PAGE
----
We've rounded up three sustainable beaches you can visit responsibly
Remember travel? We sure do. Yet as we think about planning to explore our incredible planet again—either within our provinces and states, or abroad as borders slowly reopen and restrictions lift internationally—sustainability is at the forefront of our minds (and if it’s not, it should be). As the cool weather sets in, sunny beach days are top of mind. But how can we travel to our favourite beaches sustainably?
According to the Adventure Travel Trade Association, tourism is responsible for eight percent of total global emissions, actively contributing to global warming. The year 2020 marked a new decade for our planet, the beginning of a 10-year window of opportunity to make impactful changes to avoid potentially irreversible damage from climate change.
Now more than ever, travelling sustainably is not just a fad or something to consider—it’s essential. Human activity is the dominant influence on the climate and our environment. And if we’ve learned anything from this global pandemic, it’s that the impact travel has on the planet is tangible—air travel, over-tourism, big ship cruising—are all taking a massive toll. Since access to air and boat travel has been limited, the canals of Venice have filled with sea life as cruise ships frequent the waters less, and the smog over parts of China has lifted, as seen from space.
While staying close to home might be the best thing for the environment—most of us won’t ever stop travelling. If anything, being forced to stay home and explore from the comfort of our couches has created an even greater inclination to see the world. Plus, sustainability isn’t only about carbon emissions, we also need to consider the economy. Tourism is a huge contributor to many countries’ economies. The travel industry accounted for 10 percent of the total global GDP in 2019 and was worth $9 trillion according to the World Travel and Tourism Council. So where should we travel to catch some rays sustainably?
Many coastal and island nations—which usually have few natural resources beyond their beaches and beautiful views—rely heavily on tourism. They are also the most susceptible to climate change and are vulnerable to things like extreme weather, coral bleaching and soil salinization. In places like the Maldives, tourism contributes to more than a third of the GDP. In Belize, it’s 15 percent; in Malta 15 percent; in Fiji 14 percent; and in Iceland 8.6 percent. According to Statista, Mexico is the most vulnerable of the world's largest economies with 15.5 percent of its GDP relying on the travel and tourism industry. Mexico is closely followed by Spain and Italy who have opened their borders to EU countries and a select list of countries. Sicily is trying to lure tourists by offering to pay for flights. Cancun has a campaign offering two free nights of accommodation for every two nights paid.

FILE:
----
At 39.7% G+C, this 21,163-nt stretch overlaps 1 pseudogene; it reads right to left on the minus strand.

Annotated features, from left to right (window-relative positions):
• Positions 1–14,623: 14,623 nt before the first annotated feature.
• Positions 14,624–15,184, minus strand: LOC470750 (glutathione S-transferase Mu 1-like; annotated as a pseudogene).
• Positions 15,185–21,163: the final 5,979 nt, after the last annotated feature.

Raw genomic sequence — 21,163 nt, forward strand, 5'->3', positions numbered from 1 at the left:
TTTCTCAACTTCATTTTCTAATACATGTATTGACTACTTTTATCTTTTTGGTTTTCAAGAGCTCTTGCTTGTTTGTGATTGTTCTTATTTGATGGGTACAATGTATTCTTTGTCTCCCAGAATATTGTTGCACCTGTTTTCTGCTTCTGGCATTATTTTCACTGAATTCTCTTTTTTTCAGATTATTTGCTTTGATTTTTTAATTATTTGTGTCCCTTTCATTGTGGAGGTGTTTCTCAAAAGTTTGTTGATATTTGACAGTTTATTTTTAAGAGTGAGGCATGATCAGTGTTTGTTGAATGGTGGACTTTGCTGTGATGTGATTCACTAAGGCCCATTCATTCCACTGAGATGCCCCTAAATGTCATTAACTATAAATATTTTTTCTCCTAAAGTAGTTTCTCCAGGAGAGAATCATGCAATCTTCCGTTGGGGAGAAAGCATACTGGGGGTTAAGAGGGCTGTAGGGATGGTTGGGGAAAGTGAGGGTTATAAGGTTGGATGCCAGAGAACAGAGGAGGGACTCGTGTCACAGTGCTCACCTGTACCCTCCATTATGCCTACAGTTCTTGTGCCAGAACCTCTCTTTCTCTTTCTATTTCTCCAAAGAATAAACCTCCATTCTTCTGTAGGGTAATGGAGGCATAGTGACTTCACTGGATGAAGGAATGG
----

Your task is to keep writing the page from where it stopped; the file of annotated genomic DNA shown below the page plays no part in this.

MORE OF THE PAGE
Take a look at which countries were hit hardest and will benefit most from your tourism dollars...
1. Isla Espiritu Santo, La Paz, Mexico
Jacques Cousteau once called the Sea of Cortez the world’s aquarium—and rightfully so. The pristine water is teeming with life. Isla Espiritu Santo—a Natural Protected Area and UNESCO World Heritage Site—lies just off the coast of La Paz, in Baja California, Mexico. With towering cliffs and volcanic rock formations, it’s where the desert meets the sea.
Hop aboard a day trip with OnBoard Baja to discover some of the most pristine, untouched beaches in the region. Ask them to take you to El Mesteño—a secluded beach where the water is crystal clear and teal, like a jewel. The contrast of cactus-covered desert next to the colourful sea is unparalleled, and it pairs perfectly with the lunch they’ll prepare of freshly made fish and shrimp ceviche and tostadas.
Isla Espiritu Santo is full of sustainable wildlife experiences, including swimming with playful sea lions at and snorkeling alongside timid—yet extraordinarily fast—whale sharks, both of which are highly regulated and controlled. Onboard makes a huge effort to protect the wildlife and environment—putting the whales before the guests.